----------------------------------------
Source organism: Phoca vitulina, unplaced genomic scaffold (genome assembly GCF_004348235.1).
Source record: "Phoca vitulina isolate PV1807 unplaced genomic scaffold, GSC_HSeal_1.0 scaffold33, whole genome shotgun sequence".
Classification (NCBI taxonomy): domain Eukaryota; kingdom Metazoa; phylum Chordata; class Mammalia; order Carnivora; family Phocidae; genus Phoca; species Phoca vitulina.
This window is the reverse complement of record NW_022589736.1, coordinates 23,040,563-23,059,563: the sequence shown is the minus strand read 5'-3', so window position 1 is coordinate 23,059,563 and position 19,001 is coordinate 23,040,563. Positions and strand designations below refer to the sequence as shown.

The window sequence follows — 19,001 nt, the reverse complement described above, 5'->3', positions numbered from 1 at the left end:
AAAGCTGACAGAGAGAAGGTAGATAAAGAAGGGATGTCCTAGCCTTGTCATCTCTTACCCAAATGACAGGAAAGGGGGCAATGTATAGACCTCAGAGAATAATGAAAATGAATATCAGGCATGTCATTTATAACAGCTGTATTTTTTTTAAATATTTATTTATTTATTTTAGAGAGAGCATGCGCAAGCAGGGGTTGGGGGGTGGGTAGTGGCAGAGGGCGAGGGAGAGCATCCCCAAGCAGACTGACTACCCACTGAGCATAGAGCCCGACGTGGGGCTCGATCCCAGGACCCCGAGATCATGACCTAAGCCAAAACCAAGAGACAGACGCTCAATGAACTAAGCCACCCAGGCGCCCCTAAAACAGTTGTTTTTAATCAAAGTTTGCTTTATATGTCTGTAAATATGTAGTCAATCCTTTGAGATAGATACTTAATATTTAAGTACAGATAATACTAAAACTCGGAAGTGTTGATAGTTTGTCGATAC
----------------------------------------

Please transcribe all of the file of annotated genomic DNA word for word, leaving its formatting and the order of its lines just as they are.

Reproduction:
Source organism: Phoca vitulina, unplaced genomic scaffold (genome assembly GCF_004348235.1).
Source record: "Phoca vitulina isolate PV1807 unplaced genomic scaffold, GSC_HSeal_1.0 scaffold33, whole genome shotgun sequence".
Classification (NCBI taxonomy): domain Eukaryota; kingdom Metazoa; phylum Chordata; class Mammalia; order Carnivora; family Phocidae; genus Phoca; species Phoca vitulina.
This window is the reverse complement of record NW_022589736.1, coordinates 23,040,563-23,059,563: the sequence shown is the minus strand read 5'-3', so window position 1 is coordinate 23,059,563 and position 19,001 is coordinate 23,040,563. Positions and strand designations below refer to the sequence as shown.

The window sequence follows — 19,001 nt, the reverse complement described above, 5'->3', positions numbered from 1 at the left end:
AAAGCTGACAGAGAGAAGGTAGATAAAGAAGGGATGTCCTAGCCTTGTCATCTCTTACCCAAATGACAGGAAAGGGGGCAATGTATAGACCTCAGAGAATAATGAAAATGAATATCAGGCATGTCATTTATAACAGCTGTATTTTTTTTAAATATTTATTTATTTATTTTAGAGAGAGCATGCGCAAGCAGGGGTTGGGGGGTGGGTAGTGGCAGAGGGCGAGGGAGAGCATCCCCAAGCAGACTGACTACCCACTGAGCATAGAGCCCGACGTGGGGCTCGATCCCAGGACCCCGAGATCATGACCTAAGCCAAAACCAAGAGACAGACGCTCAATGAACTAAGCCACCCAGGCGCCCCTAAAACAGTTGTTTTTAATCAAAGTTTGCTTTATATGTCTGTAAATATGTAGTCAATCCTTTGAGATAGATACTTAATATTTAAGTACAGATAATACTAAAACTCGGAAGTGTTGATAGTTTGTCGATAC